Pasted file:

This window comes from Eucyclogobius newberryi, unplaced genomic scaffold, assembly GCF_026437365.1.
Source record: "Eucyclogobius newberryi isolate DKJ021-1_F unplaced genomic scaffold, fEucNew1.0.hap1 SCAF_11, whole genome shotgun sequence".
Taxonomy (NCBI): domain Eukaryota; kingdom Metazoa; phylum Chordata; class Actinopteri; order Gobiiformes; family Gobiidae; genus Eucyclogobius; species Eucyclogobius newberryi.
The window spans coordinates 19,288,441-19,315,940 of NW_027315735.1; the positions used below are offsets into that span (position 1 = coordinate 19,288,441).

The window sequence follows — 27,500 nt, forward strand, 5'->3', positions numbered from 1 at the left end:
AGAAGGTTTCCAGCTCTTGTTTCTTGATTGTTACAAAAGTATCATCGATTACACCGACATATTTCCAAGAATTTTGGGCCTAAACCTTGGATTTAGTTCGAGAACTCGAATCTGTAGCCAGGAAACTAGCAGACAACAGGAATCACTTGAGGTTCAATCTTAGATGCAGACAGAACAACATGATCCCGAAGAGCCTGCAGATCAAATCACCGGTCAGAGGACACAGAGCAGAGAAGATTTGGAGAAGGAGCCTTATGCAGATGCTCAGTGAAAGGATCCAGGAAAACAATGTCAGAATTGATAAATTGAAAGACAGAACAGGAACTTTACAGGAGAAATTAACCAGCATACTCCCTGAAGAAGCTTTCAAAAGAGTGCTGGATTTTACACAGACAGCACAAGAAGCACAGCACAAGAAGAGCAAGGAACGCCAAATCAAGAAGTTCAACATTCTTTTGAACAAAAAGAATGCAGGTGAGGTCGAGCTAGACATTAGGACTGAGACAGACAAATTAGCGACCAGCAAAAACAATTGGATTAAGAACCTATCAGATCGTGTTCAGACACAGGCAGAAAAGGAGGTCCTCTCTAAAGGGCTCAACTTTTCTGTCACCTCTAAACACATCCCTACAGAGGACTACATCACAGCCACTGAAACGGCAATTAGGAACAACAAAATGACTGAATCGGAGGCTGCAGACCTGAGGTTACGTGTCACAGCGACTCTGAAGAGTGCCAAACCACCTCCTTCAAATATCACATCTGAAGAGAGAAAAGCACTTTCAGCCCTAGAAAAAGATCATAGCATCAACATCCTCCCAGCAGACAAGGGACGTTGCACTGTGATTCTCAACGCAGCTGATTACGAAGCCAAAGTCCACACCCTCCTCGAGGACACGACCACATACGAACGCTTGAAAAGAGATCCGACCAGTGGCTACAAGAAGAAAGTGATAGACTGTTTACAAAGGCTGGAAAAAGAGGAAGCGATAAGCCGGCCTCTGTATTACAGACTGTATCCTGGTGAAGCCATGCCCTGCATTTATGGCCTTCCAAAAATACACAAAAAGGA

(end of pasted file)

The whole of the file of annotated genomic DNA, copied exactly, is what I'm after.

This window comes from Eucyclogobius newberryi, unplaced genomic scaffold, assembly GCF_026437365.1.
Source record: "Eucyclogobius newberryi isolate DKJ021-1_F unplaced genomic scaffold, fEucNew1.0.hap1 SCAF_11, whole genome shotgun sequence".
Taxonomy (NCBI): domain Eukaryota; kingdom Metazoa; phylum Chordata; class Actinopteri; order Gobiiformes; family Gobiidae; genus Eucyclogobius; species Eucyclogobius newberryi.
The window spans coordinates 19,288,441-19,315,940 of NW_027315735.1; the positions used below are offsets into that span (position 1 = coordinate 19,288,441).

The window sequence follows — 27,500 nt, forward strand, 5'->3', positions numbered from 1 at the left end:
AGAAGGTTTCCAGCTCTTGTTTCTTGATTGTTACAAAAGTATCATCGATTACACCGACATATTTCCAAGAATTTTGGGCCTAAACCTTGGATTTAGTTCGAGAACTCGAATCTGTAGCCAGGAAACTAGCAGACAACAGGAATCACTTGAGGTTCAATCTTAGATGCAGACAGAACAACATGATCCCGAAGAGCCTGCAGATCAAATCACCGGTCAGAGGACACAGAGCAGAGAAGATTTGGAGAAGGAGCCTTATGCAGATGCTCAGTGAAAGGATCCAGGAAAACAATGTCAGAATTGATAAATTGAAAGACAGAACAGGAACTTTACAGGAGAAATTAACCAGCATACTCCCTGAAGAAGCTTTCAAAAGAGTGCTGGATTTTACACAGACAGCACAAGAAGCACAGCACAAGAAGAGCAAGGAACGCCAAATCAAGAAGTTCAACATTCTTTTGAACAAAAAGAATGCAGGTGAGGTCGAGCTAGACATTAGGACTGAGACAGACAAATTAGCGACCAGCAAAAACAATTGGATTAAGAACCTATCAGATCGTGTTCAGACACAGGCAGAAAAGGAGGTCCTCTCTAAAGGGCTCAACTTTTCTGTCACCTCTAAACACATCCCTACAGAGGACTACATCACAGCCACTGAAACGGCAATTAGGAACAACAAAATGACTGAATCGGAGGCTGCAGACCTGAGGTTACGTGTCACAGCGACTCTGAAGAGTGCCAAACCACCTCCTTCAAATATCACATCTGAAGAGAGAAAAGCACTTTCAGCCCTAGAAAAAGATCATAGCATCAACATCCTCCCAGCAGACAAGGGACGTTGCACTGTGATTCTCAACGCAGCTGATTACGAAGCCAAAGTCCACACCCTCCTCGAGGACACGACCACATACGAACGCTTGAAAAGAGATCCGACCAGTGGCTACAAGAAGAAAGTGATAGACTGTTTACAAAGGCTGGAAAAAGAGGAAGCGATAAGCCGGCCTCTGTATTACAGACTGTATCCTGGTGAAGCCATGCCCTGCATTTATGGCCTTCCAAAAATACACAAAAAGGA